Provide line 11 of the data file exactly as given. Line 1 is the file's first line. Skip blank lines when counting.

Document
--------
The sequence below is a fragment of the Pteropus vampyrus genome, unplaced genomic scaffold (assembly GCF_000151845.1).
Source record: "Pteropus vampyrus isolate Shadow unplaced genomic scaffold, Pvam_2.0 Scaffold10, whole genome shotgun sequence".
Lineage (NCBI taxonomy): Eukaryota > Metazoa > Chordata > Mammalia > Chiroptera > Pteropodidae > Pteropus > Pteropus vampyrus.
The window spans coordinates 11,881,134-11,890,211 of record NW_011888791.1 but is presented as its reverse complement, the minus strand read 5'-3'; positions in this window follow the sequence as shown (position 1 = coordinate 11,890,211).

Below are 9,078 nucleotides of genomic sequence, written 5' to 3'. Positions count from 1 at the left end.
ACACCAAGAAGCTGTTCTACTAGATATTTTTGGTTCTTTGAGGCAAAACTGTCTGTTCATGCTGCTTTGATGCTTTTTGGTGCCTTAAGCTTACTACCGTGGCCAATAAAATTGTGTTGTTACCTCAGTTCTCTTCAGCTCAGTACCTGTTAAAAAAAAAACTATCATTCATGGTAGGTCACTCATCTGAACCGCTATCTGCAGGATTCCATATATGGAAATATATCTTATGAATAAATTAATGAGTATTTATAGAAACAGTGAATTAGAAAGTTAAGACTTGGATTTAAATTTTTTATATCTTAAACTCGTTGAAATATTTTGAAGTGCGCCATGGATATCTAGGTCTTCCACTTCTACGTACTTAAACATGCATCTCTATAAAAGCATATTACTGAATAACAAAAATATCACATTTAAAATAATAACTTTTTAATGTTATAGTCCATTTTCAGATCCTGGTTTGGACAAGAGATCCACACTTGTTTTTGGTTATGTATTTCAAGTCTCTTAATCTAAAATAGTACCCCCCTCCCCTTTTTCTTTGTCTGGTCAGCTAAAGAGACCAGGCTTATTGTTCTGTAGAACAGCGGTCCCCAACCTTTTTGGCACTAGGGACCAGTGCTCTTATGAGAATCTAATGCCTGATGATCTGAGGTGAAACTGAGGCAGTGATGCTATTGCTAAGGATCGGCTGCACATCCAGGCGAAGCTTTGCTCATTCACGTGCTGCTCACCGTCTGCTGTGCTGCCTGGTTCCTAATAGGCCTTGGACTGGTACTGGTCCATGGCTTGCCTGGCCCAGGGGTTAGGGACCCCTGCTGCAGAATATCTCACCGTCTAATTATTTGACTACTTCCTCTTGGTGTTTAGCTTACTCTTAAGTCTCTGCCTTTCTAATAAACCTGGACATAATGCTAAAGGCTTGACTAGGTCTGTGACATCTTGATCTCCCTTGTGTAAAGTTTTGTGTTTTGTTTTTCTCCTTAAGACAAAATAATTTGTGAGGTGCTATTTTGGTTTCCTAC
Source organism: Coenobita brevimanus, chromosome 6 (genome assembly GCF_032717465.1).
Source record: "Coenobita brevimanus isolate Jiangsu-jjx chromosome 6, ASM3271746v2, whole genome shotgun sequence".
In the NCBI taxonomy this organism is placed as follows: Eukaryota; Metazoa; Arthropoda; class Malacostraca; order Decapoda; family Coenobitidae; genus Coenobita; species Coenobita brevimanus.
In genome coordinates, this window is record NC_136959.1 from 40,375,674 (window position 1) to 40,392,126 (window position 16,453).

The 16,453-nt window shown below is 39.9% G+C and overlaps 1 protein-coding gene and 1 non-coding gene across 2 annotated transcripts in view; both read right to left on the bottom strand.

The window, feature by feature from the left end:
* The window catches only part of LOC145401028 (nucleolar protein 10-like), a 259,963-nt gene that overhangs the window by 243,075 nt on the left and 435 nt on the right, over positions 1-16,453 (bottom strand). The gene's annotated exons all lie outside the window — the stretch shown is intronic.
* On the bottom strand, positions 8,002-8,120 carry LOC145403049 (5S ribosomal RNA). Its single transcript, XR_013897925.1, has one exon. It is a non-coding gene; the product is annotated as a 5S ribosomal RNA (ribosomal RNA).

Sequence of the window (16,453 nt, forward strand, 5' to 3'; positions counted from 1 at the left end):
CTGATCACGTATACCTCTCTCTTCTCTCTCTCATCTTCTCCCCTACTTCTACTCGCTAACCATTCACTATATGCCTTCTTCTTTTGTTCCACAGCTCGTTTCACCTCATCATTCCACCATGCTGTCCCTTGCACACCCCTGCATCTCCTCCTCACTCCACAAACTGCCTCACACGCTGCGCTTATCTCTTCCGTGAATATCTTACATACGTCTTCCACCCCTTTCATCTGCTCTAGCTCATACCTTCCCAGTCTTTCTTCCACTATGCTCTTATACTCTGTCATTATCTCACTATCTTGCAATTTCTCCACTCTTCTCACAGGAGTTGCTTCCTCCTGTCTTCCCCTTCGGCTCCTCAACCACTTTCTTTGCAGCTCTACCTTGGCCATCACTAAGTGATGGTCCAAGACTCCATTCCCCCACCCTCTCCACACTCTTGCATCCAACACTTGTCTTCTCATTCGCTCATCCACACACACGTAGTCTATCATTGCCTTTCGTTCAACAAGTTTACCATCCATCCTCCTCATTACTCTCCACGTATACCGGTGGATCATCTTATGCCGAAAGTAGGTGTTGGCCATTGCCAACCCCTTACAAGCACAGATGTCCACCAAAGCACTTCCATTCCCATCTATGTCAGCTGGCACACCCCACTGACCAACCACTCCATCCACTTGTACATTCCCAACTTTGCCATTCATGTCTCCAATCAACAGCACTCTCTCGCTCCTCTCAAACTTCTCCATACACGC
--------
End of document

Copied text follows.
The 16,453-nt window shown below is 39.9% G+C and overlaps 1 protein-coding gene and 1 non-coding gene across 2 annotated transcripts in view; both read right to left on the bottom strand.